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April 3, 2014

Does Pitt need an online speech policy?

Should Pitt institute an online speech policy for faculty?

That question was debated at the April 1 Faculty Assembly meeting and will be on the agenda of the next Senate tenure and academic freedom committee meeting.

University Senate President Michael B. Spring told Assembly members that in a poll of more than 70 four-year colleges, half said they were considering instituting such a policy. The issue has gained traction recently after an incident at the University of Wisconsin-LaCrosse was reported in detail by The Chronicle of Higher Education. A faculty member there emailed her students saying an assignment would be “impossible to complete until the Republican/Tea Party controlled House of Representatives agrees to fund the government.” The email was shared by students on Twitter and known by thousands by the next day, prompting the governor to call the university president.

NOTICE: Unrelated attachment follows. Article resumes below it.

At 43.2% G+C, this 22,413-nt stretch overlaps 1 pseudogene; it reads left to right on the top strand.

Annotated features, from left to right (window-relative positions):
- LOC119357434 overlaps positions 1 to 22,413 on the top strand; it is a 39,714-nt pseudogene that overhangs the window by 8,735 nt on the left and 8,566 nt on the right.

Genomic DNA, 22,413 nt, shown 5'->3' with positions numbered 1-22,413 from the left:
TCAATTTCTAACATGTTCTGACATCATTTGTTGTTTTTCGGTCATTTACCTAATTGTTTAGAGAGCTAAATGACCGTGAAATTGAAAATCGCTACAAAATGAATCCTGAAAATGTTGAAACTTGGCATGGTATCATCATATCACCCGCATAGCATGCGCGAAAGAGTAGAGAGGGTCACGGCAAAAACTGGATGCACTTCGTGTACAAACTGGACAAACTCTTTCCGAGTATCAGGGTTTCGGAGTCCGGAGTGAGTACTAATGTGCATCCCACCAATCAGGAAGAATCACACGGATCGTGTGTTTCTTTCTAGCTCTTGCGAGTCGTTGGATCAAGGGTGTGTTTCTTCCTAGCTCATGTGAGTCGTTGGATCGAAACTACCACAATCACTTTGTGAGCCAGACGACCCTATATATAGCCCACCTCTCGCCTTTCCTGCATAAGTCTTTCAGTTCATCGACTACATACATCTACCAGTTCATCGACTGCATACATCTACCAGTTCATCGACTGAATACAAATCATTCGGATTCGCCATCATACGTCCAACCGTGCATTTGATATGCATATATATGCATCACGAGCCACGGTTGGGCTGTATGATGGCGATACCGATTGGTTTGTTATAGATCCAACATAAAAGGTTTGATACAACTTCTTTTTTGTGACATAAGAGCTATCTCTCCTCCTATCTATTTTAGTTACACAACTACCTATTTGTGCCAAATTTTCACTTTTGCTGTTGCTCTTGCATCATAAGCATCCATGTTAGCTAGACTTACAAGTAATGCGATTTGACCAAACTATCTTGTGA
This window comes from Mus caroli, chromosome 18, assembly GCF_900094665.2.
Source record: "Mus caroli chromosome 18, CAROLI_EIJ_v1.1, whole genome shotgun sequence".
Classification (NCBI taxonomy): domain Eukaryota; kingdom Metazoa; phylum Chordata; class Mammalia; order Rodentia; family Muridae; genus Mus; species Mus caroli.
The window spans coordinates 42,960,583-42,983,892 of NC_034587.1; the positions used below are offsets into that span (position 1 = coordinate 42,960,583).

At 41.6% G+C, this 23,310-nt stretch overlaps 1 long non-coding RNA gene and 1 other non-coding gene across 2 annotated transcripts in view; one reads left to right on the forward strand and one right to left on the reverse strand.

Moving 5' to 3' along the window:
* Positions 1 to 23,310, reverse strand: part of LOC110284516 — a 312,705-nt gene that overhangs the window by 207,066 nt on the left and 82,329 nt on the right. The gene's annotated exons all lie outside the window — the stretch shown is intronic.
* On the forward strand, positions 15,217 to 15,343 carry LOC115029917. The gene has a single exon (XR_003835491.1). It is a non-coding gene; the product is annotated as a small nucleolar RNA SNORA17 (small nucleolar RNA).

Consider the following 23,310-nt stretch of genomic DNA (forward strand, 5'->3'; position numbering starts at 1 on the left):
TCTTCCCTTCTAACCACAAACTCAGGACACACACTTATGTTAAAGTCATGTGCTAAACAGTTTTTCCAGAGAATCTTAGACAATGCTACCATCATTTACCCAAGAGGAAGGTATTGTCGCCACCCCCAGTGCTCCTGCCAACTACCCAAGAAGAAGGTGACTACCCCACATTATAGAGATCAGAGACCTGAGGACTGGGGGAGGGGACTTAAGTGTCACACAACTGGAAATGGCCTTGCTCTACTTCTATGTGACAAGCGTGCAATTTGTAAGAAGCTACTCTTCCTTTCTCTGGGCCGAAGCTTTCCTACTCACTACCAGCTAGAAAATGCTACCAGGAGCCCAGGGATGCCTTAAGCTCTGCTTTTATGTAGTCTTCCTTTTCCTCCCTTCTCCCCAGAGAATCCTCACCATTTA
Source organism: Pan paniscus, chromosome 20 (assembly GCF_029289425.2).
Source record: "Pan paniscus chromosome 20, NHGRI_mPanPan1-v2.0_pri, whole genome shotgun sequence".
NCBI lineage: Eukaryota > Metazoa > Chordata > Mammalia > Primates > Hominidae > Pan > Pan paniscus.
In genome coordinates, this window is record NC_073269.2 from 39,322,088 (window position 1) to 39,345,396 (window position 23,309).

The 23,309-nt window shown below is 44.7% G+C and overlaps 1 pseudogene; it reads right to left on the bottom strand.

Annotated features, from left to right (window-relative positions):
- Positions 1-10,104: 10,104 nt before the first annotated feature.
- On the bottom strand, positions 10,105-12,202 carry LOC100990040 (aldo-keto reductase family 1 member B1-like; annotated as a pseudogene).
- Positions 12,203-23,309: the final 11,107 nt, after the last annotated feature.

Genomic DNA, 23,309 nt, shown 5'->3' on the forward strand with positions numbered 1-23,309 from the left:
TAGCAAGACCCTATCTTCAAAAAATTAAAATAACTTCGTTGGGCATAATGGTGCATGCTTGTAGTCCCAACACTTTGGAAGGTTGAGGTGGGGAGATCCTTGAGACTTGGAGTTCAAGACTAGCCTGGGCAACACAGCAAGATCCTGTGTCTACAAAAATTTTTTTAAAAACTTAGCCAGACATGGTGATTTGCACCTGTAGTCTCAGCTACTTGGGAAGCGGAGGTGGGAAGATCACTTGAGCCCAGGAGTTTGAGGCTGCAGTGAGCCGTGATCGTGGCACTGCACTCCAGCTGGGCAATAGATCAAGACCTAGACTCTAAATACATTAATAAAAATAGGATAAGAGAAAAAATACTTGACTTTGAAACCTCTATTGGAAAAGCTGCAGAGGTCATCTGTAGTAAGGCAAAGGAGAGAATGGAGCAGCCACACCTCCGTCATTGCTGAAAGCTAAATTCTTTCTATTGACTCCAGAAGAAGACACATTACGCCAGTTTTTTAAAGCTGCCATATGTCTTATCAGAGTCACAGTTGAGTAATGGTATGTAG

“If you read the story in The Chronicle of Higher Education it’s, I think, an academic’s worst nightmare,” Spring said.

“The question is whether the Senate, in your opinion, should be proactive on this matter?”

Some Assembly members were firmly opposed to such a policy. “I think we should be proactive about this, and I think we should be proactive in ensuring that there’s no policy implemented to restrict the freedom of expression in faculty,” one member said. “We’ve gone down this road before historically in this country and it’s a big mistake.”

Another member argued that it’s imperative for students to feel safe in the classroom: “I don’t think it’s OK for professors to say whatever they want, whenever they want.”

The Chronicle of Higher Education article is posted on the Senate’s website, where faculty are encouraged to leave a comment.

“What is very clear is a sense of the Assembly that this matter deserves our attention,” Spring said.

—Alex Oltmanns